as for dollars, i don't have too many of those, but i do have the 1986 international year of peace, then my 1988 one doesn't have any indication as to what it was made for, but it is like an aboriginal design of a kangaroo. Is this the first fleet one? I also have the 1993 one, a 1996, 1997, 1998, 1999 and 2002.

    I also have a united nations 20 cent piece

    so, i am quite interested to discover that i have done quite well without even realising!

    so thanks for that list. do you have any idea how much a full collection would be worth? as in, a full collection of 50 cents, one of dollars, and one of 20 cent pieces?
  18. Cruzi

    Cruzi Junior Member

    As a general rule, within Australia, if your 50c or $1 coin has seen circulation it is only worth face value. The 1966 silver 50c are one of the most hoarded coins in Australian history and unless in uncirculated are only worth bullion value, which is approx $3 AUD$.

    The 12 sided also 50c raised some sort of hoarding instinct in Australians so it is estimated of all the 50c ever produced since 1969 less than 25% are in circulation. The rest are hoarded in jars and sock drawers.

    The one's that are actually worth the most are the standard coat of arms design coins, these are not hoarded and as such are more difficult to obtain in Uncirculated condition.

    The $1 coin series has been quite a popular series within Australia, with many issues worth in excess of $100 each already, not bad considering the series only started 21 yrs ago with the vast majority of collector issues coming out in the last 12 yrs.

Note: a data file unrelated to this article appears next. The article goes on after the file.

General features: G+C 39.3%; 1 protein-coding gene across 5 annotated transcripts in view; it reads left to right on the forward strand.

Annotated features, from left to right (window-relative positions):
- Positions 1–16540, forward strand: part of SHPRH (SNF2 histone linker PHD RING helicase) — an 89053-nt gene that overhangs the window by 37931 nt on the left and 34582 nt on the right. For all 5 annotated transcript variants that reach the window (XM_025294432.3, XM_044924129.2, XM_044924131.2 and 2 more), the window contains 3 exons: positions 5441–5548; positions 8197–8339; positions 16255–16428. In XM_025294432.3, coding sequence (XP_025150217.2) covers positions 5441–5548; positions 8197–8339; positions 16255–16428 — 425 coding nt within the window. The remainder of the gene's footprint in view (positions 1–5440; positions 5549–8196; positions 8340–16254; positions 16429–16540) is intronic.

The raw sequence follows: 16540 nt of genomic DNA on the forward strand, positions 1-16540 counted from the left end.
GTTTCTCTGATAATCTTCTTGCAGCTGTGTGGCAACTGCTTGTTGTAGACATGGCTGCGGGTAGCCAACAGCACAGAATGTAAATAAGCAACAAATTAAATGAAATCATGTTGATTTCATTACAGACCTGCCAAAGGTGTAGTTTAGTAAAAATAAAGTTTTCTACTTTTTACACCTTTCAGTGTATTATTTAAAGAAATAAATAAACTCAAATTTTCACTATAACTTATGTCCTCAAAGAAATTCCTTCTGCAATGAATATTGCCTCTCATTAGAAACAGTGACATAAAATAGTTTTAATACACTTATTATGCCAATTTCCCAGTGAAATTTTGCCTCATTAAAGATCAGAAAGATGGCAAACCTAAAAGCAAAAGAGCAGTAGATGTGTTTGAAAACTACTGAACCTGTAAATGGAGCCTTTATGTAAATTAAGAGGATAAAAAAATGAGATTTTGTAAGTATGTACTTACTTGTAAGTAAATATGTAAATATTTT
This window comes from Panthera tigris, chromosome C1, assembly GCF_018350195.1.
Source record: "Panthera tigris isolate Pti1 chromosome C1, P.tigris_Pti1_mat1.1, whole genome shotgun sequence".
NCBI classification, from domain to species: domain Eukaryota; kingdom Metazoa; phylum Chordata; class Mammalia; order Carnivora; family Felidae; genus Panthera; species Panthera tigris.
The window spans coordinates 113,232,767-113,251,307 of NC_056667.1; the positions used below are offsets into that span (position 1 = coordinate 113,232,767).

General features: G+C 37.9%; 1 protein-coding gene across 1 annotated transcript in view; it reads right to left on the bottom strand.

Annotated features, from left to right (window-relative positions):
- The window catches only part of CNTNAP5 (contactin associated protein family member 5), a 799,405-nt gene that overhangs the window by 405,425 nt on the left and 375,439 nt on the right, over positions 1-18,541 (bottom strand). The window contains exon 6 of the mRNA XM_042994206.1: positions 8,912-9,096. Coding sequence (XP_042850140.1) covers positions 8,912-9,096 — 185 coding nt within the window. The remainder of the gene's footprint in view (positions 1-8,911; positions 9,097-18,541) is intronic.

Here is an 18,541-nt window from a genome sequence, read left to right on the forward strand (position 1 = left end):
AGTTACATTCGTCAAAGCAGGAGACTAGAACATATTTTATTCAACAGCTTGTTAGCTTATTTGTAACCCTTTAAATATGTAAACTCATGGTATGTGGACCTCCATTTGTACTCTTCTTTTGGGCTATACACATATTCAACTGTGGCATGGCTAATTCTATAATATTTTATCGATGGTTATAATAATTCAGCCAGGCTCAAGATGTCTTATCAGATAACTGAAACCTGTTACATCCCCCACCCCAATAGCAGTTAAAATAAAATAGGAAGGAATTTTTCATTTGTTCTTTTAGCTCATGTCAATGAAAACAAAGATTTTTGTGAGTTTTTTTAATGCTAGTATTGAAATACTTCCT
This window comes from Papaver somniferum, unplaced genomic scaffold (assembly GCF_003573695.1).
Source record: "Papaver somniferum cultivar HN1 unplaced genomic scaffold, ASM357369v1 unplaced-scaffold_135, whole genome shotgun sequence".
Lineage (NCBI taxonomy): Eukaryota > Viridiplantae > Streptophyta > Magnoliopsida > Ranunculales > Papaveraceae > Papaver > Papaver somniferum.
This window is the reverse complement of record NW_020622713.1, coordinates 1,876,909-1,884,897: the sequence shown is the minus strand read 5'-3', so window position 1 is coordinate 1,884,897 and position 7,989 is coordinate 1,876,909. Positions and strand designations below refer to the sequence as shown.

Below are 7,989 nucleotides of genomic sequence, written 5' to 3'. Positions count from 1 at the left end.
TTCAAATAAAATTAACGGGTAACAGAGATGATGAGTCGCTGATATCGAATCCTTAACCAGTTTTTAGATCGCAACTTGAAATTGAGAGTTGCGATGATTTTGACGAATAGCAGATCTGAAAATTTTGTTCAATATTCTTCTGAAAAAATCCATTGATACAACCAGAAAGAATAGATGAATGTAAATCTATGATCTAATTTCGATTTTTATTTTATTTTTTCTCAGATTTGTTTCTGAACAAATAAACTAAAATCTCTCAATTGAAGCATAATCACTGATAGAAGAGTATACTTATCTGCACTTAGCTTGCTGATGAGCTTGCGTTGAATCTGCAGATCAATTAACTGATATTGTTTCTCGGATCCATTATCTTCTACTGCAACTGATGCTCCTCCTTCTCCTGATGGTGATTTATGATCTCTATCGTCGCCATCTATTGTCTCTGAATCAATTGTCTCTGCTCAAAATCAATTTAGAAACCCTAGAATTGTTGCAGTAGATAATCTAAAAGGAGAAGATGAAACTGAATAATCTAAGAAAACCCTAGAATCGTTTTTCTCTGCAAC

As with the 50c coins, unless the coin is uncirculated it is only worth face value. There are some spectacular error coins around from this series that are getting some high prices, such as the 2000 $1, where the die for the 10c obverse was used, these are getting over AUD$800 in VF.
  19. cafelatte

    cafelatte New Member

    Australian Pre-Decimal Currency

    Hello, I have been madly searching the net for information on coins, most of what I have found has been on E-Bay, but this doesn't give me the info that I'm after. I have a whole jar of pre-decimal Australian and British currency dating from the 1800's to 1966 when decimal currency was introduced in Australia as well as a few of the 50c and $1 coins that everyone gets excited about and keeps "just in case they're worth something." I also have one of the 1st $5 Australian coins that were never introduced into circulation, but I guess was produced for a reason, I'm just not sure what. What I want to know is where to find out what they are worth without having to be bombarded by dealers that want a good deal. They all belonged to my great grandmother and I really have no idea what I should be looking for. Thanks :)
  20. satootoko

    satootoko Retired

    Hi, and welcome to the forum.

    Try your public library for a copy of the Standard Catalog of World Coins. You need to consult two volumes - the 19th Century and the 20th/21st Century ones. Both are major city telephone book-sized volumes with pictures, and valuations for coins from all over the world. (Just use the values to give you some guidance on which ones may be worth significant amounts, as the stated catalog values are frequently too high or to low.)